"consisting of a mixture, diversified," 1630s, from Latin miscellaneus "mixed, miscellaneous," from miscellus "mixed," from miscere "to mix" (from PIE root *meik- "to mix"). Related: Miscellaneously; miscellaneousness.
also *meig-, Proto-Indo-European root meaning "to mix."
It forms all or part of: admix; admixture; immiscible; mash; meddle; medley; melange; melee; mestizo; metis; miscegenation; miscellaneous; miscible; mix; mixo-; mixture; mustang; pell-mell; promiscuous.
It is the hypothetical source of/evidence for its existence is provided by: Sanskrit misrah "mixed;" Greek misgein, mignynai "to mix, mix up, mingle; to join, bring together; join (battle); make acquainted with;" Old Church Slavonic mešo, mesiti "to mix," Russian meshat, Lithuanian maišau, maišyti "to mix, mingle," Welsh mysgu "to mix."
Chinese dish, 1885, American English, from Chinese (Cantonese dialect) tsap sui "odds and ends, miscellaneous bits." A Cantonese dish brought to the U.S. West Coast by Chinese immigrants.
"large miscellaneous collection," by 1830, said to be a variant of raff "heap, large amount," a dialectal survival from Middle English raf (compare raffish, riffraff), with form and sense associated with raft (n.1). But this use of the word emerged early in U.S., where raft (n.1) had meant "large floating mass or accumulation of fallen trees, logs, etc." by 1718.
"a mixture of various kinds; a medley; a combination of diverse objects, parts, or elements," 1590s, from Latin miscellanea "a writing on miscellaneous subjects," originally "meat hash, hodge-podge" (food for gladiators), neuter plural of miscellaneus "mixed," from miscere "to mix" (from PIE root *meik- "to mix"). From 1610s as "a diversified literary collection;" 1630s as "a book containing compositions on various subjects" (miscellanea in this sense is from 1570s).
also pot-pourri, 1610s, "mixed meats and vegetables cooked together and served in a stew," from French pot pourri "stew," literally "rotten pot" (loan-translation of Spanish olla podrida), from pourri, past participle of pourrir "to rot," from Vulgar Latin *putrire, from Latin putrescere "grow rotten" (see putrescent). The notion of "medley" led to the meaning "mixture of dried flowers and spices," attested in English by 1749. Figurative sense (originally in music) of "miscellaneous collection" is recorded from 1855.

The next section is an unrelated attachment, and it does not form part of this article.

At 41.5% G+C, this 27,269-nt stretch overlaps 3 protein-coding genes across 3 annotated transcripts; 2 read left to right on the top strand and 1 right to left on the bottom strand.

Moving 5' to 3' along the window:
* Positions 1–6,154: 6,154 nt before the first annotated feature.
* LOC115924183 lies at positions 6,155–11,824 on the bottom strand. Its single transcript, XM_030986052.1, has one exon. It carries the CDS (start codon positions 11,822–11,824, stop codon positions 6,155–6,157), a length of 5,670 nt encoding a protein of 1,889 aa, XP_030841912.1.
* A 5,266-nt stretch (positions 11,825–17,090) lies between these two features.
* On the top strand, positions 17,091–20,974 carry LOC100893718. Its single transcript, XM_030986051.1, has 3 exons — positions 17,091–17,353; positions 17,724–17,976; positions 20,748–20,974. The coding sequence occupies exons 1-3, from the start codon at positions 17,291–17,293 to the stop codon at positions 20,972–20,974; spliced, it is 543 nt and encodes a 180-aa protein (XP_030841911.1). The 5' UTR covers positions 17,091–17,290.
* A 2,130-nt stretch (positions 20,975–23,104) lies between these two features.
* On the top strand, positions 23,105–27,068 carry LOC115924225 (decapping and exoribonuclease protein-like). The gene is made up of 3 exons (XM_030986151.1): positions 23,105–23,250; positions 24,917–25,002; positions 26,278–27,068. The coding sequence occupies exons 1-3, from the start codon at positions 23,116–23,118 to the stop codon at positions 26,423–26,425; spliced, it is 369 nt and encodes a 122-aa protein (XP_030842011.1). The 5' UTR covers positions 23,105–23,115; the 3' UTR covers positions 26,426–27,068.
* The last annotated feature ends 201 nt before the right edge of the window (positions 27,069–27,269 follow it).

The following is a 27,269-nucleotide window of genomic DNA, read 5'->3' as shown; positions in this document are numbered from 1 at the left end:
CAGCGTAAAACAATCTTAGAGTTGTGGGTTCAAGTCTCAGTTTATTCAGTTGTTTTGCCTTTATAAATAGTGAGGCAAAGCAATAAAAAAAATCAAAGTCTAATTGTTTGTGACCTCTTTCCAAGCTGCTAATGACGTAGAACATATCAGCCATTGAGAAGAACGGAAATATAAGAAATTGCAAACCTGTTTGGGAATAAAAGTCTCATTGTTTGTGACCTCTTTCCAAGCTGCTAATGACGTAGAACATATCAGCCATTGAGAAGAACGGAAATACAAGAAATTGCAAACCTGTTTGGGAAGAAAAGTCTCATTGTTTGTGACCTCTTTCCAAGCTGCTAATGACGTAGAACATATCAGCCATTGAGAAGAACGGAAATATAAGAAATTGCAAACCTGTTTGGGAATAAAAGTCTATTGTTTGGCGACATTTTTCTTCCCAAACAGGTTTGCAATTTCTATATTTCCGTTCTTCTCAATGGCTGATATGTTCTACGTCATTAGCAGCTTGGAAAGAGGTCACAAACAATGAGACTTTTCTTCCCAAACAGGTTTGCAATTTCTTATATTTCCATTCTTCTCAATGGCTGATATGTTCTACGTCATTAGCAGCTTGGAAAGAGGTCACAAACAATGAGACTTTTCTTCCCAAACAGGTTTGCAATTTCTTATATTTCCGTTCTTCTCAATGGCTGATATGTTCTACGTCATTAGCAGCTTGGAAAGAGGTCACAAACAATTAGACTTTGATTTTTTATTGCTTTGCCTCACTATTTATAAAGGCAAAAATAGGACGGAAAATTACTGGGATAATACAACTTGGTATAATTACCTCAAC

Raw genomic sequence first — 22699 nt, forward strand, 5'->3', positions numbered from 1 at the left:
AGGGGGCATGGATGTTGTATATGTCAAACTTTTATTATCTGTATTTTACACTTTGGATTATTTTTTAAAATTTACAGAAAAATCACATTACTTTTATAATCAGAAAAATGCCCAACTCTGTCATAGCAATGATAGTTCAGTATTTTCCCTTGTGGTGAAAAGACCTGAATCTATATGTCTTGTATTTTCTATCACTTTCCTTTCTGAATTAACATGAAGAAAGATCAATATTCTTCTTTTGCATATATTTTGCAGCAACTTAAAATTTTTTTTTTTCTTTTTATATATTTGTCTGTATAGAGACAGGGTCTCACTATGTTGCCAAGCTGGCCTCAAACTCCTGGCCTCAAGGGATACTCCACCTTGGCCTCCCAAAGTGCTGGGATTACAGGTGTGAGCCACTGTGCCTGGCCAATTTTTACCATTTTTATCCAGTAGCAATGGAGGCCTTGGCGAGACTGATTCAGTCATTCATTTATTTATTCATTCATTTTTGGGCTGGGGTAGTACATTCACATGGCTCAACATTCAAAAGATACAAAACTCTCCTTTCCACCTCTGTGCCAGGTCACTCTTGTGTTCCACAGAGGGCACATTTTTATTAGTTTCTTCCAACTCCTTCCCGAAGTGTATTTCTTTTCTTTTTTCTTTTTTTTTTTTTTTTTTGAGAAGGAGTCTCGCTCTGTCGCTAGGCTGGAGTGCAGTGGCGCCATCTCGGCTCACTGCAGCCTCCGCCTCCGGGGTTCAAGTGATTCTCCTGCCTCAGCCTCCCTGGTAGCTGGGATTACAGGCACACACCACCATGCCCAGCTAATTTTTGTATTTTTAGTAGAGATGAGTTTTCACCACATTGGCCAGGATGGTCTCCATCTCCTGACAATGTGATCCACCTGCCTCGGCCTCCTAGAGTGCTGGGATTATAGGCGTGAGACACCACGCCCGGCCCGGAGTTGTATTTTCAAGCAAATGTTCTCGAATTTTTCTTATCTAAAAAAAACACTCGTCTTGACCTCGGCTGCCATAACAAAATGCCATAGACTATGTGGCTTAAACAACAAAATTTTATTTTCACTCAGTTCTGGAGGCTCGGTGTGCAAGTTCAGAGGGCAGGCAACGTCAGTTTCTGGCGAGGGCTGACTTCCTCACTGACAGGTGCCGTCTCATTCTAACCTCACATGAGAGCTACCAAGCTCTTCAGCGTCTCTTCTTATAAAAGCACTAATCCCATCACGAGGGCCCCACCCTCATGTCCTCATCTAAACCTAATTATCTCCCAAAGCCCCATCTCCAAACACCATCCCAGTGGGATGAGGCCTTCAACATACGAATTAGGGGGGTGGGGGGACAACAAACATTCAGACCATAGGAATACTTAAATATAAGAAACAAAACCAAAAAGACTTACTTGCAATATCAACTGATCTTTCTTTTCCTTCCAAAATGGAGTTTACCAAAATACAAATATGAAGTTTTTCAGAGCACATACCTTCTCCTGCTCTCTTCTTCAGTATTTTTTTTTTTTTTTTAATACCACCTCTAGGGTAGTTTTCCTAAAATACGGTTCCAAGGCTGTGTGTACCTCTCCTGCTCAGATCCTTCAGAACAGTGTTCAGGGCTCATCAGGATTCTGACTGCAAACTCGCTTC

1540s, "epic poem," also "a book of an epic" (suitable for recitation at one time), from French rhapsodie, from Latin rhapsodia, from Greek rhapsōidia "verse composition, recitation of epic poetry; a book, a lay, a canto," from rhapsōdos "reciter of epic poems," literally "one who stitches or strings songs together," from stem of rhaptein "to stitch, sew, weave" (from PIE root *wer- (2) "to turn, bend") + ōidē "song" (see ode).
According to Beekes, the notion in the Greek word is "originally 'who sews a poem together', referring to the uninterrupted sequence of epic verses as opposed to the strophic compositions of lyrics." William Mure ["Language and Literature of Antient Greece," 1850] writes that the Homeric rhapsōidia "originally applied to the portions of the poems habitually allotted to different performers in the order of recital, afterwards transferred to the twenty-four books, or cantos, into which each work was permanently divided by the Alexandrian grammarians."
The word had various specific or extended senses 16c.-17c., mostly now obsolete or archaic. Among them was "miscellaneous collection, confused mass (of things)," thus "literary work consisting of miscellaneous or disconnected pieces, a rambling composition." This, now obsolete, might be the path of the word to the meaning "an exalted or exaggeratedly enthusiastic expression of sentiment or feeling, speech or writing with more enthusiasm than accuracy or logical connection of ideas" (1630s). The meaning "sprightly musical composition" is recorded by 1850s.